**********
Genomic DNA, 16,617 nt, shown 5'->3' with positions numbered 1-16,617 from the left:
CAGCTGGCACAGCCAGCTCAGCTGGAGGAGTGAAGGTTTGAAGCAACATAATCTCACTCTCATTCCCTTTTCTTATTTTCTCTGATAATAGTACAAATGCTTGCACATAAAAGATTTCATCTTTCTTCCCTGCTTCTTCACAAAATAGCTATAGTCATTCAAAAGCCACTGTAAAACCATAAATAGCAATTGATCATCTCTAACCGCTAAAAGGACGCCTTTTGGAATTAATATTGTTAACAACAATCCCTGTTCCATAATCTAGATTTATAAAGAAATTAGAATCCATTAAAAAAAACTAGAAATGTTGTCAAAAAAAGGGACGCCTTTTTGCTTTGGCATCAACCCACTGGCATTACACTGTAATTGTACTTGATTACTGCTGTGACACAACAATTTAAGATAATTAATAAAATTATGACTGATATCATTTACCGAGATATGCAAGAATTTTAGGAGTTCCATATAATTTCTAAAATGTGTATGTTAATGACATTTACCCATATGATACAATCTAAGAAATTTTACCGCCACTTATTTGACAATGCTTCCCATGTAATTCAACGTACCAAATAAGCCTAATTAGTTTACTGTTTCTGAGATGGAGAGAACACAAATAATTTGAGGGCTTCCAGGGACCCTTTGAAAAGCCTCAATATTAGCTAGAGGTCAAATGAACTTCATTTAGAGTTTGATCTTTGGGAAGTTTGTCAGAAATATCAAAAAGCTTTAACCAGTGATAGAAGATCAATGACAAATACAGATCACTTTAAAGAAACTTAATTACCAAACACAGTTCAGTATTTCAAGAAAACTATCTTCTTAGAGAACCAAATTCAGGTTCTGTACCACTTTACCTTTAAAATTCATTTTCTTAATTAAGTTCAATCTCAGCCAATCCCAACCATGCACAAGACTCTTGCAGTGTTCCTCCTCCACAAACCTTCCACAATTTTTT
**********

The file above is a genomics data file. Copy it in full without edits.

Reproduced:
Genomic DNA, 16,617 nt, shown 5'->3' with positions numbered 1-16,617 from the left:
CAGCTGGCACAGCCAGCTCAGCTGGAGGAGTGAAGGTTTGAAGCAACATAATCTCACTCTCATTCCCTTTTCTTATTTTCTCTGATAATAGTACAAATGCTTGCACATAAAAGATTTCATCTTTCTTCCCTGCTTCTTCACAAAATAGCTATAGTCATTCAAAAGCCACTGTAAAACCATAAATAGCAATTGATCATCTCTAACCGCTAAAAGGACGCCTTTTGGAATTAATATTGTTAACAACAATCCCTGTTCCATAATCTAGATTTATAAAGAAATTAGAATCCATTAAAAAAAACTAGAAATGTTGTCAAAAAAAGGGACGCCTTTTTGCTTTGGCATCAACCCACTGGCATTACACTGTAATTGTACTTGATTACTGCTGTGACACAACAATTTAAGATAATTAATAAAATTATGACTGATATCATTTACCGAGATATGCAAGAATTTTAGGAGTTCCATATAATTTCTAAAATGTGTATGTTAATGACATTTACCCATATGATACAATCTAAGAAATTTTACCGCCACTTATTTGACAATGCTTCCCATGTAATTCAACGTACCAAATAAGCCTAATTAGTTTACTGTTTCTGAGATGGAGAGAACACAAATAATTTGAGGGCTTCCAGGGACCCTTTGAAAAGCCTCAATATTAGCTAGAGGTCAAATGAACTTCATTTAGAGTTTGATCTTTGGGAAGTTTGTCAGAAATATCAAAAAGCTTTAACCAGTGATAGAAGATCAATGACAAATACAGATCACTTTAAAGAAACTTAATTACCAAACACAGTTCAGTATTTCAAGAAAACTATCTTCTTAGAGAACCAAATTCAGGTTCTGTACCACTTTACCTTTAAAATTCATTTTCTTAATTAAGTTCAATCTCAGCCAATCCCAACCATGCACAAGACTCTTGCAGTGTTCCTCCTCCACAAACCTTCCACAATTTTTT